1. Fridays for Future India,partisan%2C%20autonomous%20and%20decentralised%20movement

Fridays For Future (FFF) is a global movement for climate change that started in 2018, two years after the Paris Agreement, by Greta Thunberg. She demanded urgent global action for the climate crisis through regular school strikes in front of the Swedish Parliament for weeks. The word of FFF spread all over the internet and soon became a global uprising in many countries. In India, the first chapter of FFF was launched in Bengaluru and has more than 30 chapters across the country today. FFF India believes in Climate strikes to be peaceful and non-violent ways of telling the government their demands to address the ongoing climate crisis and ecological breakdown. 

  1. Youth for Climate India 

This organization focuses on addressing climate change issues at the grassroot level through mobilization of people against systems of oppression. It believes that people from all walks of life should be involved in this fight for a greener future and demand change not only in climate restoration practices but also speak against their history of oppression. It thus openly invites everyone whether they are little children, elders, people from marginalized communities, LGBTQ+ and all other systematically marginalized people to participate in this fight. 

Youth for Climate India actively organizes climate strikes in over 20 cities across the country, holds offline and online discussions on climate change in urban as well as rural areas, organizes workshops to help imbibe skills of climate communication and advocacy in students and the poor, and also holds campaigns on a myriad of climate change issues across the country.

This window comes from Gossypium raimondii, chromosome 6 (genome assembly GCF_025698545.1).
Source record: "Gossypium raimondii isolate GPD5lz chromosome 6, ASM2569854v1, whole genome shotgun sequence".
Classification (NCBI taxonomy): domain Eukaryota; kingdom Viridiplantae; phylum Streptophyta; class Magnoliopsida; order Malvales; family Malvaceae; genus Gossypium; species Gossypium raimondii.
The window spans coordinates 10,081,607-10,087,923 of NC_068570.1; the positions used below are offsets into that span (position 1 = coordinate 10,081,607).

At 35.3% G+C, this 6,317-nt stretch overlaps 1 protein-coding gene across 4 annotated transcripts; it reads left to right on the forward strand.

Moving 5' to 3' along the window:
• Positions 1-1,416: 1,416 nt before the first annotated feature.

1. EARTH5R

EARTH5R, founded in 2015, is a Mumbai based socio-environmental organization whose mission is to impact two billion lives by the year 2030. It believes in taking on-ground action to curb climate change by inspiring communities through mobile technology. Currently, EARTH5R is actively implementing climate-action initiatives in 140 countries with over 90,000 citizen volunteers. Through its citizen science app, EARTH5R aims to motivate local communities in India and across the world to act collectively on environmental issues. 

The organization also creates a space for young environmentalists to get hands-on experience in environmental activism by offering fellowship opportunities which provides them relevant training. 


Despite significant growth in the role of youth in striving for pro-climate change, what’s lacking is the instinctual values to bring about that change at a large scale. The career-driven mindset is so deeply ingrained amongst the Indian psyche that they do not want to participate in activism and non-profit organizations because they aren’t lucrative enough. Until and unless they truly want to bring a change, they cannot be expected to participate in the fight for a greener India. Thus, the existing enthusiastic and optimistic youth-led organizations have the responsibility to leverage their ideas and strengths at a larger scale across the country.